Historian, presenter, writer. David C. Weinczok lives and works in Scotland and has visited over 160 castles. He works with major heritage organisations and has appeared as an expert in a BBC2 documentary. Follow him on Twitter at @TheCastleHunter
Published October 16th 2016
Update December 21st 2018
Admission is now by guided tour and prices can be found at www.nts.org.uk/visit/places/gladstones-land
Birds are no longer outside.
The collections have been re-arranged and the baby-walker is no longer on display.
Currently, there are no dressing up clothes.
From princes to pigs & plague, discover Edinburgh's story
For hundreds of years life in Scotland revolved around three things – work, kirk, and king. With the bustle of the 'Kingis High Street' on its very doorstep, the bells of nearby St Giles' High Kirk tolling, and the mighty walls of the castle looming large, few places stood as close to the beating heart of all three as Gladstone's Land.
Inside is not only one of Edinburgh's top 10 shops, but an exhibition leading visitors through life in Edinburgh from the 1500s to the present day. Learn how plague would spread in the 16th century kitchen, what gentlemen did in their leisure hours in the Georgian Room, and best of all, discover a secret code written in vibrant colours and images on the Painted Ceiling, dating from 1617-1620.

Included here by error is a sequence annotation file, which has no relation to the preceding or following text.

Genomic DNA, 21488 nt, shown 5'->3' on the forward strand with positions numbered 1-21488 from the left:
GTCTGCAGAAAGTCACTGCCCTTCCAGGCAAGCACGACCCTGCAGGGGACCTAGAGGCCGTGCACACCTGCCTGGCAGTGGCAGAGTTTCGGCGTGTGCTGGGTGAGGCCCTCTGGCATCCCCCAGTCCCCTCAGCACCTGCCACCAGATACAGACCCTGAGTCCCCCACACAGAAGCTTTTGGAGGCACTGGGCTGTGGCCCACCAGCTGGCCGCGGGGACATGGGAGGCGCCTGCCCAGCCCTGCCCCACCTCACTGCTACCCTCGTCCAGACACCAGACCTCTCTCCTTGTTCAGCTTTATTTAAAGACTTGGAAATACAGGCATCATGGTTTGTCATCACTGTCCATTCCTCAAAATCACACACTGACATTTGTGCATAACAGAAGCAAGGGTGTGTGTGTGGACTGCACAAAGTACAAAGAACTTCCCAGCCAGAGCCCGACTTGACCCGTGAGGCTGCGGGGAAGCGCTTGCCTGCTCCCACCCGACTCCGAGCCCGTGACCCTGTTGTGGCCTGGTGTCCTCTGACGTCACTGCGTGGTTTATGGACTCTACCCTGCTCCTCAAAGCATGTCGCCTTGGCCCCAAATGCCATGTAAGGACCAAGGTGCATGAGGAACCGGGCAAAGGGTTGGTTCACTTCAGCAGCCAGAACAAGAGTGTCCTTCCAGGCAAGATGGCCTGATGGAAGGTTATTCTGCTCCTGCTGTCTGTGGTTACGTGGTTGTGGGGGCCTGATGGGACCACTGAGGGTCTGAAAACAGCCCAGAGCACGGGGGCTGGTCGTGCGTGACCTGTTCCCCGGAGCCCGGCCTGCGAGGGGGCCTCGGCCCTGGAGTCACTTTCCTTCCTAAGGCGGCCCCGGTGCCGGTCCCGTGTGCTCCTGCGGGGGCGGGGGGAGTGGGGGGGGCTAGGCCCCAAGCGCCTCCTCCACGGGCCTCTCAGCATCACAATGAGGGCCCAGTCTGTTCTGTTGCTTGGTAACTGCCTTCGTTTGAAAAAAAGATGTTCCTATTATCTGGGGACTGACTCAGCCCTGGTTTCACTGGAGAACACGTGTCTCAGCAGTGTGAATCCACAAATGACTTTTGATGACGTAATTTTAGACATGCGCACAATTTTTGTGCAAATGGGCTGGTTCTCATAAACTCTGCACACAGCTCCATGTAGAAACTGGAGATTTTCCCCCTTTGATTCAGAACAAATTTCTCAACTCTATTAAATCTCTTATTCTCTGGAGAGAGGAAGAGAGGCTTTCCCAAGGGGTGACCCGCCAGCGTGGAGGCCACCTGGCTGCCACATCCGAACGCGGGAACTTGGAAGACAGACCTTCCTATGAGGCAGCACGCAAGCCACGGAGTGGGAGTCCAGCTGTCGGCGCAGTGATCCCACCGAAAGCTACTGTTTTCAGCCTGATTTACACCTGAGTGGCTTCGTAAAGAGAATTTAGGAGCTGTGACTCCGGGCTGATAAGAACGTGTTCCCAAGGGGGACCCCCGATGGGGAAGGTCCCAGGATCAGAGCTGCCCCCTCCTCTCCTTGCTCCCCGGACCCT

One of my favourite aspects of Gladstone's Land is that you leave will all kinds of great trivia knowledge in hand. You'll discover, for instance, where the phrases' piggyback' and 'lose face' come from; you'll encounter a baby walker from long before you thought they had them; you'll learn that witches were rarely burned at the stake, but instead drowned or hanged (not far off at the nearby Grassmarket!); and so very much more.
One of the many surprises inside - a medieval baby walker
If your timing is right you might even catch the birds of prey that often hang out under the one-of-a-kind arcade at the musuem front. They're there several days a week and fan favourites include Ragnor the snowy owl, Tea the tawny owl, Nevermore the raven and Hazel the European eagle owl (pictured).
While a small museum, the site is run by extraordinarily dedicated and knowledgable volunteer guides. There is written historical information, both on information sheets and on larger panels with accompanying pictures. At the end of the exhibition there is also a Victorian Era dressing up room, with costumes, tasting samples, toys and trinkets available to try.
Few places cover such a span of history in such an evocative and accessible way as Gladstone's Land. Whenever I find myself on the Royal Mile I make sure to stop by, and if you're looking for the perfect weekend history fix then so should you.